I first read Sigmund Freud's 'Beyond the Pleasure Principle' as a young girl, and it helped me to understand that there are thousands of possible ways to interpret our experience, that everything has a meaning, and that interpretation is the key to reality. This was the first step to becoming a writer.
I believe in a kind of literature which makes clear that, at a deeper level, below the surface, we are tied together through invisible but existing threads. A kind of literature which talks about a lively, ever-changing world of unity, of which we are a small, but not insignificant part.
Two centuries ago, when our nation lost its sovereignty and was partitioned among Russia, Prussia and Austria, Polish Romantics like the poet and nationalist Adam Mickiewicz declared that independence would come only with great sacrifice. Ever since, this myth of the martyr, or messianic victim, has emerged during times of national crisis.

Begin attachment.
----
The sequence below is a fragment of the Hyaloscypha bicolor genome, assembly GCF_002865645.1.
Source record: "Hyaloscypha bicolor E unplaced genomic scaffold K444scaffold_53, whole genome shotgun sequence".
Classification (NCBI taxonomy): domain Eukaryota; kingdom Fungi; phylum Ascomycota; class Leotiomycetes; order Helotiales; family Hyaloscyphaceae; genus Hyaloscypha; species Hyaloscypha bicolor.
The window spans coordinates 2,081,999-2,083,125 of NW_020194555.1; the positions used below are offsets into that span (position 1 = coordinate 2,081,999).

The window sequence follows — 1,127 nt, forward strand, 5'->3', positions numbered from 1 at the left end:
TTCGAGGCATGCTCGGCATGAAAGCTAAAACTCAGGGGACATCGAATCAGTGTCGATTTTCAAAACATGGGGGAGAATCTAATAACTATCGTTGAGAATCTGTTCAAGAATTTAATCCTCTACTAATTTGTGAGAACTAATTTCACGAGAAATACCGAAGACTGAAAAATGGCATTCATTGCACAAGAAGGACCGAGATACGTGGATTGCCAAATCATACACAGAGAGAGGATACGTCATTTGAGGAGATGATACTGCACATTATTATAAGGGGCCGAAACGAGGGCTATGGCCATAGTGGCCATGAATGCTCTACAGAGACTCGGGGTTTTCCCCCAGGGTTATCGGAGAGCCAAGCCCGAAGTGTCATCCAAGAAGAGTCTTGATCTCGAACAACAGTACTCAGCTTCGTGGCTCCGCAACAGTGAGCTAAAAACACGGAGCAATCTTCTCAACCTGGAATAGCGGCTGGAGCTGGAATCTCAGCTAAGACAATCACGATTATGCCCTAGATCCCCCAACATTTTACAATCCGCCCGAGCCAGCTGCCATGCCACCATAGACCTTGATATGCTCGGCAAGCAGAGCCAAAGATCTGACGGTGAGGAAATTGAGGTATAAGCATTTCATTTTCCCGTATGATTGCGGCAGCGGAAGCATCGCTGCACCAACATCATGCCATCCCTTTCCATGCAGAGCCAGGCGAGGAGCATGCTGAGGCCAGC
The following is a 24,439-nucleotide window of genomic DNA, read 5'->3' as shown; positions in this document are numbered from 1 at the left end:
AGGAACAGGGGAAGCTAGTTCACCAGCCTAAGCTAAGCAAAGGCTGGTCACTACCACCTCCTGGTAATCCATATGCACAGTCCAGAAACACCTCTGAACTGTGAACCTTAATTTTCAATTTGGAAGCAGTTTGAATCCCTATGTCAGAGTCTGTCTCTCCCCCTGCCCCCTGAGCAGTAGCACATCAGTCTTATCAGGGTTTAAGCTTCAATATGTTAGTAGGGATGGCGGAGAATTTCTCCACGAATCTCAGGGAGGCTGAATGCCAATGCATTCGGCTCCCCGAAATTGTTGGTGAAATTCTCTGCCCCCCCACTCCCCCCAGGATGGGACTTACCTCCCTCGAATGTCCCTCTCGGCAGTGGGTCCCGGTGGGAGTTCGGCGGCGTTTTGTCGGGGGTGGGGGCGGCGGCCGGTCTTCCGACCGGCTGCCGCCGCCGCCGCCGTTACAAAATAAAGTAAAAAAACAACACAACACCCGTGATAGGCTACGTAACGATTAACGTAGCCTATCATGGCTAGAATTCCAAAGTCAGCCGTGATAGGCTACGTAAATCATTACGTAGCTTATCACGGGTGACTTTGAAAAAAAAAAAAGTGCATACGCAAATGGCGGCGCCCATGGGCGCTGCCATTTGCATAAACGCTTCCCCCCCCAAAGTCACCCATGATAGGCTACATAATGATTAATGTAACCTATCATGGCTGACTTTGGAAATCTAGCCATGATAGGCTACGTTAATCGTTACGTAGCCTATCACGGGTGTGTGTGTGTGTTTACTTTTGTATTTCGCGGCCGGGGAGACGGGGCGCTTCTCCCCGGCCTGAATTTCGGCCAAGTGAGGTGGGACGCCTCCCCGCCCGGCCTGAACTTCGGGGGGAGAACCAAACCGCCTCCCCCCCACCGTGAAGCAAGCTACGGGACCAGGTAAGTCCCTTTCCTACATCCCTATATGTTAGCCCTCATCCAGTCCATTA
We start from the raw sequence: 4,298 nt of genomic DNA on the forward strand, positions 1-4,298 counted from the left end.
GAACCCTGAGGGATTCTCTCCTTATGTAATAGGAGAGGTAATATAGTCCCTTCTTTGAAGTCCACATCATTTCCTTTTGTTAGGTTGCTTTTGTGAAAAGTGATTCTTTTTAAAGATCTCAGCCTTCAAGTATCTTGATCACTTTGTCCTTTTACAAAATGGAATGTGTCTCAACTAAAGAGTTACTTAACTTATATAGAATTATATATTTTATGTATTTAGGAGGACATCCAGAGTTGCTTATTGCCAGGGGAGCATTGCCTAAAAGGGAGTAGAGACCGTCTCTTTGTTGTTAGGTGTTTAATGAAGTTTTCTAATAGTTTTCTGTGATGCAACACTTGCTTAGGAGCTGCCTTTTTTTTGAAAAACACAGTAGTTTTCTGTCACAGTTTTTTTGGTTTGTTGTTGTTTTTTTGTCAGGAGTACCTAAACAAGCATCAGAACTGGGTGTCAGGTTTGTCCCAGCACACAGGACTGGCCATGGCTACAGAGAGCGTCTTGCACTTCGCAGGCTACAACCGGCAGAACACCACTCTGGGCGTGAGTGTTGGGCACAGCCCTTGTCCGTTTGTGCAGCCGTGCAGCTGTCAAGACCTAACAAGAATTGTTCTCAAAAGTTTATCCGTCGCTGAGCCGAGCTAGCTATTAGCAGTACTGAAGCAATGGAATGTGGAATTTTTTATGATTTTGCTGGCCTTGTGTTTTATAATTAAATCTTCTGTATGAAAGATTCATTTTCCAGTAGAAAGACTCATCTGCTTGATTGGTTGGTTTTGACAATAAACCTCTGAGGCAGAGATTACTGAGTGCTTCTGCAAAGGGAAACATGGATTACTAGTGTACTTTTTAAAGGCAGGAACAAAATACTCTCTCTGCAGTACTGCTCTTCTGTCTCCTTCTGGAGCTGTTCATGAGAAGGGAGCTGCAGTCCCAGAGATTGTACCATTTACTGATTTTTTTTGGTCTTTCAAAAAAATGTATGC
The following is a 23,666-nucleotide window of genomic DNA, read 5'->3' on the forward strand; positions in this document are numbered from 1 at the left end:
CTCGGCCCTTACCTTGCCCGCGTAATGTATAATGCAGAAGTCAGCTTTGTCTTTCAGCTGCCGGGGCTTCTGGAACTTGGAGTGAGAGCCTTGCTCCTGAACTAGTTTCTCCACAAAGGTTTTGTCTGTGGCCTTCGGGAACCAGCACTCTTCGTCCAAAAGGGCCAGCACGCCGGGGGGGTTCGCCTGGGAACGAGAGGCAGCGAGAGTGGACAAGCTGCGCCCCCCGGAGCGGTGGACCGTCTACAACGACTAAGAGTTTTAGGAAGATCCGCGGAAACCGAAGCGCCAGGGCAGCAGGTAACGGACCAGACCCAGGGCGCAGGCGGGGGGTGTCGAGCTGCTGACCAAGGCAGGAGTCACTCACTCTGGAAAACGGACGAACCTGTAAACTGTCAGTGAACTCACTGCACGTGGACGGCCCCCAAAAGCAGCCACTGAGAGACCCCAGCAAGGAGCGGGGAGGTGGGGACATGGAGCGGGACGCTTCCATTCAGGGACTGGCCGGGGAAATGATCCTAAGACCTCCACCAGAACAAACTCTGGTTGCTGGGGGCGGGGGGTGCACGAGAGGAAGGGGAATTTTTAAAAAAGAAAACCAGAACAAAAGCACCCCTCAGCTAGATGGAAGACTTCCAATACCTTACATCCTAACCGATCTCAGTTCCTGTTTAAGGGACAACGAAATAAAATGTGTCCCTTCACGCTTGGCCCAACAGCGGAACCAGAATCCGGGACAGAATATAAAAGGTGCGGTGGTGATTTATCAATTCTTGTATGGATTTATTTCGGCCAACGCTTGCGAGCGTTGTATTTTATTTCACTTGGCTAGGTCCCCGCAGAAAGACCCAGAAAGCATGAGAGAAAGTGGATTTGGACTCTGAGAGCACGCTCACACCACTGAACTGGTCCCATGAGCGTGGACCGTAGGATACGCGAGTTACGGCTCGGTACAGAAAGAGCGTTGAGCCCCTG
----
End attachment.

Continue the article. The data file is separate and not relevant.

But the fact is we did have colonies in the east of Poland, we did have a slave economy there. But this is not common knowledge - or part of our national myth. It goes against the current romanticised view of the government, and much of the country, that Poles have always been victims, never oppressors.
I decided to write a crime novel. That genre was at the height of its popularity in Poland, so I thought it might earn me a bit of cash to go on with my work on 'The Books of Jacob.' I shut myself away for a few months and devoted myself entirely to 'Drive Your Plow Over the Bones of the Dead.'
I realized that we don't travel in such a linear way anymore but rather jump from one point to another and back again. So I got this idea for a 'constellation' novel recounting experiences that were separate from each other but could still be connected on different psychological, physical and political levels.